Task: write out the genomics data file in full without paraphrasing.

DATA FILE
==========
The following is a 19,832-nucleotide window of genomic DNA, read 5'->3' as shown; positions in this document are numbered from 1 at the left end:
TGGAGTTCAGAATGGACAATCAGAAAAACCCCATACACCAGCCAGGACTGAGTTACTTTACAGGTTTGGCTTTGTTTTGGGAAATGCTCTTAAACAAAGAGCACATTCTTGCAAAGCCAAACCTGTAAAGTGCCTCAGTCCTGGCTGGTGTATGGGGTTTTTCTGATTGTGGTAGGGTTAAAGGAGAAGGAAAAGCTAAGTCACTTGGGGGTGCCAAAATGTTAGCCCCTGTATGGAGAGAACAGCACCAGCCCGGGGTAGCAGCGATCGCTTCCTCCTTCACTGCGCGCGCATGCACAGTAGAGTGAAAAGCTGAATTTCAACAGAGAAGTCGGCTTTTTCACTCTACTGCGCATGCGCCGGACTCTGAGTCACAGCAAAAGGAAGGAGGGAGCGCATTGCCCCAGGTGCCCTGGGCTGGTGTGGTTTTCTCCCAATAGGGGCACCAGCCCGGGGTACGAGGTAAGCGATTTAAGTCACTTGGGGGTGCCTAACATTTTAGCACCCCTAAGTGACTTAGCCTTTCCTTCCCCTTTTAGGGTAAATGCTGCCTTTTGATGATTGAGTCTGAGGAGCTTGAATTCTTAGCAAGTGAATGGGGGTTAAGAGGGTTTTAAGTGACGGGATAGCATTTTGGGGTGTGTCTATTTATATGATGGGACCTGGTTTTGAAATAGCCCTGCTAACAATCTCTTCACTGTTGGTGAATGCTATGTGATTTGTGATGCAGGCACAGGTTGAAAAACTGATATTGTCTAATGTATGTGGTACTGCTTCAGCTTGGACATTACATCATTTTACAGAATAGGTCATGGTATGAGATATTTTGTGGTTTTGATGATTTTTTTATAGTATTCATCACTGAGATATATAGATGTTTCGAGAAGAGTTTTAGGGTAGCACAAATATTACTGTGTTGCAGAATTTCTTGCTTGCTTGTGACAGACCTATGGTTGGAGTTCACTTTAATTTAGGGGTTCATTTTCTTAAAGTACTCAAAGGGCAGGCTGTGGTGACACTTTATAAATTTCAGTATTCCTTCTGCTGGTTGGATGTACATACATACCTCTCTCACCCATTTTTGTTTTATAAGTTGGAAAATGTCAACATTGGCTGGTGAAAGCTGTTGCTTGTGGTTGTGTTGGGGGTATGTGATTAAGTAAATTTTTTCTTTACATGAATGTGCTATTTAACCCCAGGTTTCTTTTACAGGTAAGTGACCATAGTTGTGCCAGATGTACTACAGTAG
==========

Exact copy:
The following is a 19,832-nucleotide window of genomic DNA, read 5'->3' as shown; positions in this document are numbered from 1 at the left end:
TGGAGTTCAGAATGGACAATCAGAAAAACCCCATACACCAGCCAGGACTGAGTTACTTTACAGGTTTGGCTTTGTTTTGGGAAATGCTCTTAAACAAAGAGCACATTCTTGCAAAGCCAAACCTGTAAAGTGCCTCAGTCCTGGCTGGTGTATGGGGTTTTTCTGATTGTGGTAGGGTTAAAGGAGAAGGAAAAGCTAAGTCACTTGGGGGTGCCAAAATGTTAGCCCCTGTATGGAGAGAACAGCACCAGCCCGGGGTAGCAGCGATCGCTTCCTCCTTCACTGCGCGCGCATGCACAGTAGAGTGAAAAGCTGAATTTCAACAGAGAAGTCGGCTTTTTCACTCTACTGCGCATGCGCCGGACTCTGAGTCACAGCAAAAGGAAGGAGGGAGCGCATTGCCCCAGGTGCCCTGGGCTGGTGTGGTTTTCTCCCAATAGGGGCACCAGCCCGGGGTACGAGGTAAGCGATTTAAGTCACTTGGGGGTGCCTAACATTTTAGCACCCCTAAGTGACTTAGCCTTTCCTTCCCCTTTTAGGGTAAATGCTGCCTTTTGATGATTGAGTCTGAGGAGCTTGAATTCTTAGCAAGTGAATGGGGGTTAAGAGGGTTTTAAGTGACGGGATAGCATTTTGGGGTGTGTCTATTTATATGATGGGACCTGGTTTTGAAATAGCCCTGCTAACAATCTCTTCACTGTTGGTGAATGCTATGTGATTTGTGATGCAGGCACAGGTTGAAAAACTGATATTGTCTAATGTATGTGGTACTGCTTCAGCTTGGACATTACATCATTTTACAGAATAGGTCATGGTATGAGATATTTTGTGGTTTTGATGATTTTTTTATAGTATTCATCACTGAGATATATAGATGTTTCGAGAAGAGTTTTAGGGTAGCACAAATATTACTGTGTTGCAGAATTTCTTGCTTGCTTGTGACAGACCTATGGTTGGAGTTCACTTTAATTTAGGGGTTCATTTTCTTAAAGTACTCAAAGGGCAGGCTGTGGTGACACTTTATAAATTTCAGTATTCCTTCTGCTGGTTGGATGTACATACATACCTCTCTCACCCATTTTTGTTTTATAAGTTGGAAAATGTCAACATTGGCTGGTGAAAGCTGTTGCTTGTGGTTGTGTTGGGGGTATGTGATTAAGTAAATTTTTTCTTTACATGAATGTGCTATTTAACCCCAGGTTTCTTTTACAGGTAAGTGACCATAGTTGTGCCAGATGTACTACAGTAG